NAYPYIDAW — Burma’s government will not accept members of a UN fact-finding mission appointed on Tuesday to investigate alleged human rights abuses in Arakan, Kachin, and Shan states, confirmed government spokesperson U Zaw Htay.
“[The mission members] will proceed according to their resolution, we will stand according to our statement released on March 24,” said U Zaw Htay, referring to Burma’s rejection of the UN’s resolution to form the mission at the Human Rights Council meeting in Geneva in March.
“We need the final report of Kofi Annan’s commission,” he said, referring to the Arakan State Advisory Commission headed by former UN secretary general Kofi Annan assigned by State Counselor Daw Aung San Suu Kyi last year, due to release a final report in August.
“We’ll cooperate when [the commission report] comes out. And we will also take actions according to the report of the commission chaired by Vice President U Myint Swe,” said U Zaw Htay.
The fact-finding mission is scheduled to present an update to the Human Rights Council at its 36th session in September this year and a full report at its 37th session in March 2018.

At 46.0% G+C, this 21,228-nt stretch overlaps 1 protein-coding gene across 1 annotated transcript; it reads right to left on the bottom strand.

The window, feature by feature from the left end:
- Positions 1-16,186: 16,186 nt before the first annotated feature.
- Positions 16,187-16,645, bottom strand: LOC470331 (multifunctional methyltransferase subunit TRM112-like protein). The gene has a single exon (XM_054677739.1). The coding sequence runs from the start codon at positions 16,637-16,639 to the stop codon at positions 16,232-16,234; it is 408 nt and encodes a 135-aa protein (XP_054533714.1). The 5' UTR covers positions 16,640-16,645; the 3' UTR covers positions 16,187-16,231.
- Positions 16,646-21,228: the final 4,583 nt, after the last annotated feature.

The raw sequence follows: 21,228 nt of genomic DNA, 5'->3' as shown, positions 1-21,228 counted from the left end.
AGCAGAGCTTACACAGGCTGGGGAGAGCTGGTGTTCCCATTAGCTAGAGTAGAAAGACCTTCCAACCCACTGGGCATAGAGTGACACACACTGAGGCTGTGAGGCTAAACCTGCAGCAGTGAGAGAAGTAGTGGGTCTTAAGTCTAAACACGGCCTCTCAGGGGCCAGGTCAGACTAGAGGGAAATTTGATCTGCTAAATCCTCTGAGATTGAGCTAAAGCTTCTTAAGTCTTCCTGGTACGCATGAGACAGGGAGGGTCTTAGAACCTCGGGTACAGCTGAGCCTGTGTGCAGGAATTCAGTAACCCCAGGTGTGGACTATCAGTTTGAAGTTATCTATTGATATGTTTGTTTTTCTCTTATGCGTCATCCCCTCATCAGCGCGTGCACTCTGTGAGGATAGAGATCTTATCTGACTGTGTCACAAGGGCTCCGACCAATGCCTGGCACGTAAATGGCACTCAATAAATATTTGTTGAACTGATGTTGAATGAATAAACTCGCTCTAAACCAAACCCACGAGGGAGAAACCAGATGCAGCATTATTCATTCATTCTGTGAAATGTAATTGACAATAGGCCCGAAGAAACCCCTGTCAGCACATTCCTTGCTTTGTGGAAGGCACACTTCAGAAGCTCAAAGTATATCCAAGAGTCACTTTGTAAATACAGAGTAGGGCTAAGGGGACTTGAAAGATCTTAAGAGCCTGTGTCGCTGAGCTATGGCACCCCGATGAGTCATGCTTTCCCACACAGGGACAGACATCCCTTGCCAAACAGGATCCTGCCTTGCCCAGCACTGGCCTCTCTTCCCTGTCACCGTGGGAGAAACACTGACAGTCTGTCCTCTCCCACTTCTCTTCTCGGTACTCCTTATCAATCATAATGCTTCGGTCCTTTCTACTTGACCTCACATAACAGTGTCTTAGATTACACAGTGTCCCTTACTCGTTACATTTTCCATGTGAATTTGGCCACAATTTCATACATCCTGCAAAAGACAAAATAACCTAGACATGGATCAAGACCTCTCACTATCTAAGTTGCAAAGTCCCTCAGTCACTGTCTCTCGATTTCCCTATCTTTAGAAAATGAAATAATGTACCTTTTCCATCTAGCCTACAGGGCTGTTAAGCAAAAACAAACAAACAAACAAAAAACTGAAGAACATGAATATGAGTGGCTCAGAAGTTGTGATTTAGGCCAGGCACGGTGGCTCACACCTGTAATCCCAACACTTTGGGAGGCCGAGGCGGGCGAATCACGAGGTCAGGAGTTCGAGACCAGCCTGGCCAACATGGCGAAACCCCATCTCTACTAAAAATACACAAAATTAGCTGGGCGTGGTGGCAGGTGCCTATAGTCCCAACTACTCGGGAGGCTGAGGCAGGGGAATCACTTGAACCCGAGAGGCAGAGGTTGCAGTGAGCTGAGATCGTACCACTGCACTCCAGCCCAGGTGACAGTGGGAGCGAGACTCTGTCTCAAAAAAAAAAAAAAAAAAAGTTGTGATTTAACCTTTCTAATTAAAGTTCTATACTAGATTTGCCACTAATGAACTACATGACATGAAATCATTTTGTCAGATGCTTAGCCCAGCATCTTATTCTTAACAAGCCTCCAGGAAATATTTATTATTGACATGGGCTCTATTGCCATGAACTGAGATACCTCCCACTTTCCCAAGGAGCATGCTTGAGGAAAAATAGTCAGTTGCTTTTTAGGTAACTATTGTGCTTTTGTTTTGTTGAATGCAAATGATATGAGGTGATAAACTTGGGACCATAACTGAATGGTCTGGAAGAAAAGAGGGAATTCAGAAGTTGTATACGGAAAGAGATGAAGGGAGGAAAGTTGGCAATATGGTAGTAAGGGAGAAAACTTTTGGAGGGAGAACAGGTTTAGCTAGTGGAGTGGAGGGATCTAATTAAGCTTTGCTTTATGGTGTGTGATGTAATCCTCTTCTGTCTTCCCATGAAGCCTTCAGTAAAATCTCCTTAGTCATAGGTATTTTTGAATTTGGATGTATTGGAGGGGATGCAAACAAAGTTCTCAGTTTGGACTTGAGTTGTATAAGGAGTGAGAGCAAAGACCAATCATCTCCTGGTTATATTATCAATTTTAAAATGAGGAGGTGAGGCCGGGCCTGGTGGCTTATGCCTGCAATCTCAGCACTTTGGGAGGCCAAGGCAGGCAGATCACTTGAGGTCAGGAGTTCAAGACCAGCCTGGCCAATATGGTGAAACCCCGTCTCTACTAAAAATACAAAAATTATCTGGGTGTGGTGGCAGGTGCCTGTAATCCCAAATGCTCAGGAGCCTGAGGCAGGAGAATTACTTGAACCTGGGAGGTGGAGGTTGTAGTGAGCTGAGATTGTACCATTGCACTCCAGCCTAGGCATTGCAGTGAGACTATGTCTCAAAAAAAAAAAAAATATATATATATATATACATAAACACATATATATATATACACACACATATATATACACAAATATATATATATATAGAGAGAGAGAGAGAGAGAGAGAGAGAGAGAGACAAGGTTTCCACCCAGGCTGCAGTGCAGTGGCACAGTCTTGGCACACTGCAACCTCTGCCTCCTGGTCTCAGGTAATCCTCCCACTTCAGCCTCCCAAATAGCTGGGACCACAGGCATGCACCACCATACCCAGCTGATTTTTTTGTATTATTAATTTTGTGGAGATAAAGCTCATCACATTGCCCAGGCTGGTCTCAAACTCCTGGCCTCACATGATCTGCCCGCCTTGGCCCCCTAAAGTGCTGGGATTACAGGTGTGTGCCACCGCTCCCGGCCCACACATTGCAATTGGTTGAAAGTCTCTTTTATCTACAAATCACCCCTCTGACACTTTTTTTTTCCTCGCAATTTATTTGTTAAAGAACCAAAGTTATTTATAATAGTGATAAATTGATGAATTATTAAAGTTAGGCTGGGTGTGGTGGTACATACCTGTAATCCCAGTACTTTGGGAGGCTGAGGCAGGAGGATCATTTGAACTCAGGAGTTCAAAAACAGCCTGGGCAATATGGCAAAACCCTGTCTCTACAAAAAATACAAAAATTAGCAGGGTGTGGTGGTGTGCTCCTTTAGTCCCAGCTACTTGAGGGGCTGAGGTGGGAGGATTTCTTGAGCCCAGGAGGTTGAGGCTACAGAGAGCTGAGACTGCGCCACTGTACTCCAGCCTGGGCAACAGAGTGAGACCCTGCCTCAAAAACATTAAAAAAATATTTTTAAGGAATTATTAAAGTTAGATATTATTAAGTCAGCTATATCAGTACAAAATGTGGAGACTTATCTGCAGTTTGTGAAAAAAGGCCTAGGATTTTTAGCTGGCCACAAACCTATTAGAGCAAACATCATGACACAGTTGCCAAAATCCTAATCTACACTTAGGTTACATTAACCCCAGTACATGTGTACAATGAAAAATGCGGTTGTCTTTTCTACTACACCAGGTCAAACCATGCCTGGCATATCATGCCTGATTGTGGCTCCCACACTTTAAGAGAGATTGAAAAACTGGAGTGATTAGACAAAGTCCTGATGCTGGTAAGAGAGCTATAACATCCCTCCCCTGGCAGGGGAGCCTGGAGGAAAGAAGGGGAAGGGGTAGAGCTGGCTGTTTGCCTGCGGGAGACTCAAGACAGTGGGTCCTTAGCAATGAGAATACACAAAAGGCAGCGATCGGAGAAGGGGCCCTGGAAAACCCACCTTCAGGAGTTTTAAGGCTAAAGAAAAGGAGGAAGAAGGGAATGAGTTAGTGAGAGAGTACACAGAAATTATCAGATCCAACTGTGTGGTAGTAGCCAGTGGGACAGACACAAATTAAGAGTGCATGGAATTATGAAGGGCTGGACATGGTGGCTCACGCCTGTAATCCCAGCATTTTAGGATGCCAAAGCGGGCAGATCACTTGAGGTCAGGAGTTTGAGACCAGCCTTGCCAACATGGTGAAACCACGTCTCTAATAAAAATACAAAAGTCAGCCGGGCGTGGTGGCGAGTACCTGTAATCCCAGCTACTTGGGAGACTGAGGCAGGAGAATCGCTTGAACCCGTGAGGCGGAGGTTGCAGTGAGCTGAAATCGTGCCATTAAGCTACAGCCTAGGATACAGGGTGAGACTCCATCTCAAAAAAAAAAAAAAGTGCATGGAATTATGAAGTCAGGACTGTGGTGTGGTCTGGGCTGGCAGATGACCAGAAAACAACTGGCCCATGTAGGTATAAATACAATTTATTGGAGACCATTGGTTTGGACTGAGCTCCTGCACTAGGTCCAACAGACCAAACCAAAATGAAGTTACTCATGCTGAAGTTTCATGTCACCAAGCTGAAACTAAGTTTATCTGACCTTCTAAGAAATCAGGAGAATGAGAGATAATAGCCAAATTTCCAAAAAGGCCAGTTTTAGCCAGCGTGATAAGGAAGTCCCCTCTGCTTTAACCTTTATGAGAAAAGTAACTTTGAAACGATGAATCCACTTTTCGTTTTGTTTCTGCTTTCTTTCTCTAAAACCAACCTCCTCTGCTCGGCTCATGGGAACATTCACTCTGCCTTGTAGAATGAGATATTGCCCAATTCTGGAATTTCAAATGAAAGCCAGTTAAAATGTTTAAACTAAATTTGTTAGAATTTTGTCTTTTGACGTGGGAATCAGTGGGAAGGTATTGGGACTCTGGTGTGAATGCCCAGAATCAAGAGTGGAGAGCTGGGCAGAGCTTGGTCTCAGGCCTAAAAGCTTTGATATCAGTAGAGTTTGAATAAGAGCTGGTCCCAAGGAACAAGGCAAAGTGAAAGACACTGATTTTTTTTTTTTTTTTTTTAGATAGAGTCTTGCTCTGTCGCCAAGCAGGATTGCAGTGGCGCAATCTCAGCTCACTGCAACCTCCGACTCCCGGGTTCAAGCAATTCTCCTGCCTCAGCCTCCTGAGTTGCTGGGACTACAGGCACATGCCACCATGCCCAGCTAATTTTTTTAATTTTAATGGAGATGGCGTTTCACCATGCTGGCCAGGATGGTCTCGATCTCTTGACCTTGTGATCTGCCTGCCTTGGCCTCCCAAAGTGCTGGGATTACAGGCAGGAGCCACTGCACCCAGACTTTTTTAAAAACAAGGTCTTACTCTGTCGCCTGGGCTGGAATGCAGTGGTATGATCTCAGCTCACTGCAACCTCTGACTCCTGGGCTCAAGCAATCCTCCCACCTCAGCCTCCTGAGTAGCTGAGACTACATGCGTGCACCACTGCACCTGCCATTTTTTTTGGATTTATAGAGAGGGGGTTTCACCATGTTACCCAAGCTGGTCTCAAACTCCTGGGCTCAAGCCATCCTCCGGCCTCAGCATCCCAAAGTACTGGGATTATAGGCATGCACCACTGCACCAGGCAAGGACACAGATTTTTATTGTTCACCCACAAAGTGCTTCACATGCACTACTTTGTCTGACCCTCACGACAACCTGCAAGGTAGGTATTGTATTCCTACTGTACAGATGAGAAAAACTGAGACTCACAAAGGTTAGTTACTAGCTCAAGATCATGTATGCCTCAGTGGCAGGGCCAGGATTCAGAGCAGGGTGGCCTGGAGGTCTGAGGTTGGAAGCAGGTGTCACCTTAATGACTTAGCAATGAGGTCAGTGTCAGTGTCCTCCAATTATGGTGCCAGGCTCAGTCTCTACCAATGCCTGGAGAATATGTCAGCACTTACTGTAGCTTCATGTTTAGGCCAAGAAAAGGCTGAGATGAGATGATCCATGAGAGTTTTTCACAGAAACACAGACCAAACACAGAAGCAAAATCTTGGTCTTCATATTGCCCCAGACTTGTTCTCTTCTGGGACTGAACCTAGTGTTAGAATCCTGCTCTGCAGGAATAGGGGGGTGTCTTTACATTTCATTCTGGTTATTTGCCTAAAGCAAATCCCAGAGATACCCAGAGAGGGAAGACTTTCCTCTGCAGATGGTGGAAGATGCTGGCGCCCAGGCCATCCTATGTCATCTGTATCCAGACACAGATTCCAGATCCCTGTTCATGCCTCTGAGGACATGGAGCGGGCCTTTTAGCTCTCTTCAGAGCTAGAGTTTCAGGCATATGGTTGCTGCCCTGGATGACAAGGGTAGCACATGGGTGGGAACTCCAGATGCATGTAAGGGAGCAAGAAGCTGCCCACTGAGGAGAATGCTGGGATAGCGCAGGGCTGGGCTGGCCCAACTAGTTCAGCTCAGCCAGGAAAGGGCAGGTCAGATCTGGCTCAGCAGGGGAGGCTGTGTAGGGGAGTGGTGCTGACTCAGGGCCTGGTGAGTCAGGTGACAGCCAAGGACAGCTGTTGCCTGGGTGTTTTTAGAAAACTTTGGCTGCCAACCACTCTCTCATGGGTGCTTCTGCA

Burma’s State Counselor Daw Aung San Suu Kyi—also chairperson of the Central Committee for Implementation of Peace and Development in Arakan State—reiterated she would only listen to the recommendations of the Kofi Annan-led commission and that recommendations from any other individual or group may further fuel tensions between communities in Arakan State.
“Why do they need to come? We have not released false information. This is an internal issue of a sovereign country. The UN has no reason at all to form a fact-finding mission,” the administrator of Maungdaw District told The Irrawaddy.
The three-member mission comprises Indira Jaising of India, Radhika Coomaraswamy of Sri Lanka and Christopher Dominic Sidoti of Australia with Jaising serving as the chair.
Translated from Burmese by Thet Ko Ko